I have been categorizing all this thinking. I've been putting these "farm" musings into an imaginary file folder in my brain and labeled it, “Lessons from the Field.” This sounds very romantic and slightly dramatic, very much like the Anne of Green Gables that sometimes rears her head from within me. However, a more realistic name might be: “Jumbled Thoughts from the Side Yard” or “ Theology from an Overgrown Garden” or “Deep thoughts from a Neglected Barn: I hope it doesn’t collapse on my head while I ponder.” You can choose.
Lesson #1 (aka Jumbled Thoughts from the Side Yard)
We have a peach tree. We have a peach tree and I didn’t even notice it when we first looked at the house. I didn't really take notice of it or it's state until my neighbor said, “You better thin those peaches, before your tree commits suicide.”
I really didn't know what she meant. I thought fruit trees just made fruit, and then you picked it, and life is good. Well Praise be to God for the internet and the slew of nerdy homesteaders who make helpful videos. Truly! After my small research I learned that we were about a month late thinning the tree and that our tree hasn’t been pruned properly. Well, better late than never. I grabbed my mom, a ladder, 2 buckets, and went to work. It took several hours and at first, it was exciting and we chatted, but as we fell into a rhythm, we both worked in silence. My head was thrust up into the branches, the clear hot strength of the summer sun beat down. It filtered through the leaves and created an ever changing kaleidoscope on my arms as I gently picked and plucked fruit that would never get the chance to ripen. My mind cleared from the simple and mechanical work, and I began to feel sorrow for how much wasted fruit there was.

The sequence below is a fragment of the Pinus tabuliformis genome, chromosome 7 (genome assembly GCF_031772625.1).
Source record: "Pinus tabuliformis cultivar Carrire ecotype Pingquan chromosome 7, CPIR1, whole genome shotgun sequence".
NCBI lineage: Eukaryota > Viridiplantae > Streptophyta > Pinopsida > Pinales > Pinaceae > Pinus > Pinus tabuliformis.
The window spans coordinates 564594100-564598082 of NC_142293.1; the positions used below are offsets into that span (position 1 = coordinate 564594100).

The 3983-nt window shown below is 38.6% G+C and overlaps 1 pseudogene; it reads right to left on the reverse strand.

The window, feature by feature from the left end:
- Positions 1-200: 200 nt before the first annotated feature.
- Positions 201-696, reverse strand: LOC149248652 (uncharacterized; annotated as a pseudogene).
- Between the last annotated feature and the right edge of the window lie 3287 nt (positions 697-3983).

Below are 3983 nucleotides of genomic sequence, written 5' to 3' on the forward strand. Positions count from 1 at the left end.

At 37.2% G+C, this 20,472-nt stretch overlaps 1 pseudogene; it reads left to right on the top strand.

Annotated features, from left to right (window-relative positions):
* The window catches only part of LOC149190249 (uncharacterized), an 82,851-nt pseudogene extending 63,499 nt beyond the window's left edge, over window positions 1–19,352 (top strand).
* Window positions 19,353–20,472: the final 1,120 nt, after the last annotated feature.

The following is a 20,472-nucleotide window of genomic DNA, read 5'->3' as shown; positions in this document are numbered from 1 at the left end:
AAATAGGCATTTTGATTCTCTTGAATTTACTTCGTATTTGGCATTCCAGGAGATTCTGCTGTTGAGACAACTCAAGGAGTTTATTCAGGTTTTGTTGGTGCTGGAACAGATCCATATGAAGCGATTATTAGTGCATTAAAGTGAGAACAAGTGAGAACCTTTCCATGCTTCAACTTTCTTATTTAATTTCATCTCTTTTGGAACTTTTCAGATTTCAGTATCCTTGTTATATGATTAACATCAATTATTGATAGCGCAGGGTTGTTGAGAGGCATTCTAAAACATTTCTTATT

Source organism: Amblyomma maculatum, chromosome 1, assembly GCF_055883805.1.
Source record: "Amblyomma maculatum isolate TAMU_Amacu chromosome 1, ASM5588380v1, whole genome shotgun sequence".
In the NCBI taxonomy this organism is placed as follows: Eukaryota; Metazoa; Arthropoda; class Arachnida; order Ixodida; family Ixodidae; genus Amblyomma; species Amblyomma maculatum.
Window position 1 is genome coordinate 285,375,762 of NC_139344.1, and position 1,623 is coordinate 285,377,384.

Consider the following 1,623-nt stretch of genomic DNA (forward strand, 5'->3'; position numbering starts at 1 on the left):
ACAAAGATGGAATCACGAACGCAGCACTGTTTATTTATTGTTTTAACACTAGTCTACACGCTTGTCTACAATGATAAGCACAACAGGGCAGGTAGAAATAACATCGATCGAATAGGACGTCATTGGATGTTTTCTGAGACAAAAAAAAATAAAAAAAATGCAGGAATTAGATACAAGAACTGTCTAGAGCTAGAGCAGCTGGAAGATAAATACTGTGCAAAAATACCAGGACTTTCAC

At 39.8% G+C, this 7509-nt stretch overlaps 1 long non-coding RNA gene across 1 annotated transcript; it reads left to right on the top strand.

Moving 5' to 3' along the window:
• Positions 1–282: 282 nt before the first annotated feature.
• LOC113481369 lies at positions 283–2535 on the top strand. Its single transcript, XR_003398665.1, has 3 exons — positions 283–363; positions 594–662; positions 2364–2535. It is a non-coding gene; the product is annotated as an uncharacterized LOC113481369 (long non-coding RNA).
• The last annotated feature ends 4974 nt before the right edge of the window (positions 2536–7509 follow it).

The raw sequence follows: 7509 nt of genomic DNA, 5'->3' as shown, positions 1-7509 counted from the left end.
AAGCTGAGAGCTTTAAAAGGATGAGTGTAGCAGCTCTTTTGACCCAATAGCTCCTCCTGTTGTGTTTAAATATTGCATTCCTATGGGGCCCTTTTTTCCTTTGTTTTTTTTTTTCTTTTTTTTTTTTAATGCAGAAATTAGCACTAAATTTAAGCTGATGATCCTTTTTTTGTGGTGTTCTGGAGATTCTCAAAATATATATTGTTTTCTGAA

Then I suddenly remembered Jesus’s words from John 15:
1“I am the true vine, and my Father is the vinedresser.
There are so many parallels from what we were doing and the whole text, it became so vibrant and alive in those moments. On our break, I had to look up the rest of the passage, I wanted to reread it in its entirety so that I could think about it as we finished our work.
2Every branch in me that does not bear fruit he takes away, and every branch that does bear fruit he prunes, that it may bear more fruit. 3Already you are clean because of the word that I have spoken to you. 4Abide in me, and I in you. As the branch cannot bear fruit by itself, unless it abides in the vine, neither can you, unless you abide in me. 5I am the vine; you are the branches. Whoever abides in me and I in him, he it is that bears much fruit, for apart from me you can do nothing. 6If anyone does not abide in me he is thrown away like a branch and withers; and the branches are gathered, thrown into the fire, and burned. 7If you abide in me, and my words abide in you, ask whatever you wish, and it will be done for you. 8By this my Father is glorified, that you bear much fruit and so prove to be my disciples. 9As the Father has loved me, so have I loved you. Abide in my love. 10If you keep my commandments, you will abide in my love, just as I have kept my Father’s commandments and abide in his love. 11These things I have spoken to you, that my joy may be in you, and that your joy may be full.